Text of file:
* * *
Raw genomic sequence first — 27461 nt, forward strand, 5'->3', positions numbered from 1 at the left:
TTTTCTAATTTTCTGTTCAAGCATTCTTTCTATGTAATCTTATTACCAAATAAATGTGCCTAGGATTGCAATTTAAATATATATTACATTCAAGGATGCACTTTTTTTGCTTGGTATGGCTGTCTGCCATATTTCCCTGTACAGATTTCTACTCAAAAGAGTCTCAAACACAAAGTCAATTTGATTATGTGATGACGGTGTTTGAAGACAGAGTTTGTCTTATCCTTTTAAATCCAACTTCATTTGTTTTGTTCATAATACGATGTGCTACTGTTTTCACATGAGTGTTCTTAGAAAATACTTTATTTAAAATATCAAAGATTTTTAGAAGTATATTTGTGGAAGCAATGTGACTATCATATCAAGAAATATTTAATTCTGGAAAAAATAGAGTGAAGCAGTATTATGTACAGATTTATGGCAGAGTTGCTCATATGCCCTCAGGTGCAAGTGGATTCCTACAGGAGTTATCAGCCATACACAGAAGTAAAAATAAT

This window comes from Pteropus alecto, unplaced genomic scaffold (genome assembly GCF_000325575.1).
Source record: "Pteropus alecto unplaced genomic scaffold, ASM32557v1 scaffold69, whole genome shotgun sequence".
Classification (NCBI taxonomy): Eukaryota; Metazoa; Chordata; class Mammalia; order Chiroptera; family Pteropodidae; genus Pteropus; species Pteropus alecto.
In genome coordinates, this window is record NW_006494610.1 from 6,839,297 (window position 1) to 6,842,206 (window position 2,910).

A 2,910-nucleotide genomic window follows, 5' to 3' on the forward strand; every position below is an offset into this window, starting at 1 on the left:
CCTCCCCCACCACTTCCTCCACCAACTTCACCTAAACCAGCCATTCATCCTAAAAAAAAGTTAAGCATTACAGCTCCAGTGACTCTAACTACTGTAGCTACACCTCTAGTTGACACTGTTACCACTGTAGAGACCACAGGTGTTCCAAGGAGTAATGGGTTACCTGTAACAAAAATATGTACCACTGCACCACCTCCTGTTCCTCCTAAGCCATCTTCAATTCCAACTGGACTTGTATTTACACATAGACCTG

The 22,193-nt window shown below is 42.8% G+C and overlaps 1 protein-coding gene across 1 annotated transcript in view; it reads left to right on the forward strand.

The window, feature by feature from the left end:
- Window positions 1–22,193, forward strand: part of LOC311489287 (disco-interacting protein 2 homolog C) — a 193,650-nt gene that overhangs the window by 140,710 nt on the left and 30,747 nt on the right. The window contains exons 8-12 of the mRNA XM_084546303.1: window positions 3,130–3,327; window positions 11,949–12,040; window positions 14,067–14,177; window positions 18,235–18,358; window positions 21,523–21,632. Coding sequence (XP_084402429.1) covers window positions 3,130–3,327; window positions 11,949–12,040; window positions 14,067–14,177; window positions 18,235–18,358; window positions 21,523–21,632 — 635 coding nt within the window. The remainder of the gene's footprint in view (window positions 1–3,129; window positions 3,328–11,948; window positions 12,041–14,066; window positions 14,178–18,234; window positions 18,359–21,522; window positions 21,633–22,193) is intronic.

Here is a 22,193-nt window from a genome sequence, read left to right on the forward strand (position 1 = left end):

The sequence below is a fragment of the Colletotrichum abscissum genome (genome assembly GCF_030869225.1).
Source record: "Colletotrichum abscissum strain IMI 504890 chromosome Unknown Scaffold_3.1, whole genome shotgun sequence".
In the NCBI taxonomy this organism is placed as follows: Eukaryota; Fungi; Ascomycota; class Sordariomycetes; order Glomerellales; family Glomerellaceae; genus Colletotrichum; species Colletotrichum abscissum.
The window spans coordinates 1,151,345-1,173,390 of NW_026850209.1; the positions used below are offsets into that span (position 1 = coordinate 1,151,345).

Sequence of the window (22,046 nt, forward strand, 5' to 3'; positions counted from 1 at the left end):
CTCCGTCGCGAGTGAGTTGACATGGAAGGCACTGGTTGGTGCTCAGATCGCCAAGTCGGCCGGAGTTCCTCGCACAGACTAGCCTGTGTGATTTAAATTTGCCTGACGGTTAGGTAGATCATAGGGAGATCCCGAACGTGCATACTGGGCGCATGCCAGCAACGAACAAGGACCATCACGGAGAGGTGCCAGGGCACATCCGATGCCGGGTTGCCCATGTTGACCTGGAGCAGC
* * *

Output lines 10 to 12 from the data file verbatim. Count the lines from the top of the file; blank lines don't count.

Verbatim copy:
The window, feature by feature from the left end:
- Window positions 1–22,193, forward strand: part of LOC311489287 (disco-interacting protein 2 homolog C) — a 193,650-nt gene that overhangs the window by 140,710 nt on the left and 30,747 nt on the right. The window contains exons 8-12 of the mRNA XM_084546303.1: window positions 3,130–3,327; window positions 11,949–12,040; window positions 14,067–14,177; window positions 18,235–18,358; window positions 21,523–21,632. Coding sequence (XP_084402429.1) covers window positions 3,130–3,327; window positions 11,949–12,040; window positions 14,067–14,177; window positions 18,235–18,358; window positions 21,523–21,632 — 635 coding nt within the window. The remainder of the gene's footprint in view (window positions 1–3,129; window positions 3,328–11,948; window positions 12,041–14,066; window positions 14,178–18,234; window positions 18,359–21,522; window positions 21,633–22,193) is intronic.

Here is a 22,193-nt window from a genome sequence, read left to right on the forward strand (position 1 = left end):